This article is sponsored by Vauban Infrastructure Partners
How is covid-19 transforming the infrastructure investment landscape?
There’s a clear expectation that governments will seek to boost their economies through investment in infrastructure. But those governments lack the financial capacity to do it alone. Our asset class will therefore have a major role to play in driving the global recovery. Different countries will take different approaches, of course, but there are common themes dominating everywhere.
The first is the energy transition. We’re seeing widespread commitments to enhancing renewable energy generation, as well as refurbishing utilities and buildings to make them more energy efficient.
The second major theme is digitisation. We’ve all experienced how critical digital infrastructure has been during the pandemic. Economies have only been able to withstand the crisis due to digital connectivity. Governments everywhere are therefore seeking to accelerate the digitisation process. These are both pre-existing trends, but they’ve now gone up several gears.
When it comes to digital infrastructure, which pockets of opportunity are most appealing to you?
We’re long-term investors in core infrastructure and so, historically, we’ve only been involved in rolling out fibre that will then be in operation on an open-source basis for 25 or 30 years.
That matches our strategy nicely. We’ve also looked at opportunities involving data centres, but everything we’ve seen to date has either fallen more within real estate parameters, or else the growth profile has lent itself to a value-add approach.
That’s not to say we don’t want to invest in data centres in the future, but we need to find the appropriate deal that matches our risk/return profile. For the same reason, we’ve steered clear of towers, which tend to have an M&A growth story and are not a good fit for a traditional long-term contracted cashflow model.
The sheer scale of demand for connectivity during the crisis has made fibre a hot sector. How has that impacted pricing?
The surge in appetite we’ve seen for the sector has been incredible. Ten years’ ago, we were just one of a handful of organisations doing this. Indeed, until recently, many investors struggled with the definition of digital assets as infrastructure. Today, however, pretty much every asset manager has an allocation – and usually a growing allocation – to this market. And, of course, that additional competition is creating pressure on pricing.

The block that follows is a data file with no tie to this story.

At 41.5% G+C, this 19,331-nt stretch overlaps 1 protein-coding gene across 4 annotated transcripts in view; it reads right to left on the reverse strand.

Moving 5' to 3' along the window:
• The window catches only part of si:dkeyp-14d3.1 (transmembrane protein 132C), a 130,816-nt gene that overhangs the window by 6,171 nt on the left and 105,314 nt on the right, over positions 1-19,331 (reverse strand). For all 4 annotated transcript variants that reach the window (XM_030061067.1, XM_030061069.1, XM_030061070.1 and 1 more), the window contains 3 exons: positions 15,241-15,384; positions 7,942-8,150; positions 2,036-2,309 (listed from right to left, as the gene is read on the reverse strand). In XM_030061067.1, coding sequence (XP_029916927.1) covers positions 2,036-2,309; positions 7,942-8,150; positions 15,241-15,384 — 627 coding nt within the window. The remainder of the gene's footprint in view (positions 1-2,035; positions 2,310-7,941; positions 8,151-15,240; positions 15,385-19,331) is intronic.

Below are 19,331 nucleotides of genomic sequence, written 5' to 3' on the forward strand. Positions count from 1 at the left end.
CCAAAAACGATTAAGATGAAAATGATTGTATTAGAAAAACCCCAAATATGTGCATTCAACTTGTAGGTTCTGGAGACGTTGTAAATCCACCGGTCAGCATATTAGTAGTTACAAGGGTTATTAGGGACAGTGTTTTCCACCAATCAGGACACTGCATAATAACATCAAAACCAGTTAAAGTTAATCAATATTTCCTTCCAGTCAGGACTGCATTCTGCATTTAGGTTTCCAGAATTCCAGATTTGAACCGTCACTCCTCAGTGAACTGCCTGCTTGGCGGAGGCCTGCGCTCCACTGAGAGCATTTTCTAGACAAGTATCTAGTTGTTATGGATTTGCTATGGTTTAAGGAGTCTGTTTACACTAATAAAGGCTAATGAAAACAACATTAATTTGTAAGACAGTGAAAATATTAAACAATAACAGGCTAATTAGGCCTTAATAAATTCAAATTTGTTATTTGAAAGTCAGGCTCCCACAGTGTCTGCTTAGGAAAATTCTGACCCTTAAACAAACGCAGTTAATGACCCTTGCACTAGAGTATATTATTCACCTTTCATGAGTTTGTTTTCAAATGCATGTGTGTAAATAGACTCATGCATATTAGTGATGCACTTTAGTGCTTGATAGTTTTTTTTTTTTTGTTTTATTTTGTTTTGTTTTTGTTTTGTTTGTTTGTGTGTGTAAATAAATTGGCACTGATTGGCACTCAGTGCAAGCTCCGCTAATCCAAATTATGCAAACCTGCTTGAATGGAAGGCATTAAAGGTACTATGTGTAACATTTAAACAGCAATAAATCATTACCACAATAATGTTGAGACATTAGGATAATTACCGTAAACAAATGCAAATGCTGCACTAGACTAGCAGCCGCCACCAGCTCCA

The way we’ve responded is to create a platform out of all the exposures that we’ve built over the years, with more than 22 different FTTH networks in France, addressing both rural areas, mid-dense areas and urban areas, and this coverage has been achieved over the course of the past decade. The value of the whole is so much greater than the individual assets and we believe the move has given us a competitive advantage when it comes to the concessions still under procurement.
First, thanks to the pooling of our underlying diversified cashflows, our broadband platform is much more resilient and capable of raising competitive financings. We also have the advantage of already having contractual frameworks in place with all the incumbent operators and we’ve a track record of delivering high-quality service to public entities. After all, price is not the only deciding factor in these situations. Public entities want to know that you are going to deploy on time and with respect to the contractual terms in place and we’re known to reliably deliver on what has been promised and that is really important.
Finally, I would add that we see significant opportunities for value creation which are not built into that initial price. Public entities are going to want to adapt usage of the internet capacity we provide to help create smart territories, for example. Having these concessions evolve into something much bigger – helping the public entities address, not just the internet of things, but the internet of everything, has vast value creation potential. Effectively, we’re managing the passive network, but can then also benefit from the active infrastructures that get put on to that network in the future. Even while digital prices may be climbing, there is still a lot of value to be found in these assets.
Returns are also coming under pressure for renewables assets. Where do you choose to invest in the energy transition process?
Renewable energy generation cannot currently match the risk/return profile we’re targeting. There are great assets out there, but as investors go crazy for these opportunities, targeted IRRs are going as low as 4 or 5 percent. For us, there’s more value to be found in energy transition investment. The utilities owned by public entities and industrials lack the firepower to address all the changes required by evolving regulation for a more environmentally friendly operation. That means major refurbishment and major capex. Therefore, we’re seeing lots of opportunities to come in alongside these incumbents and provide that much-needed capital.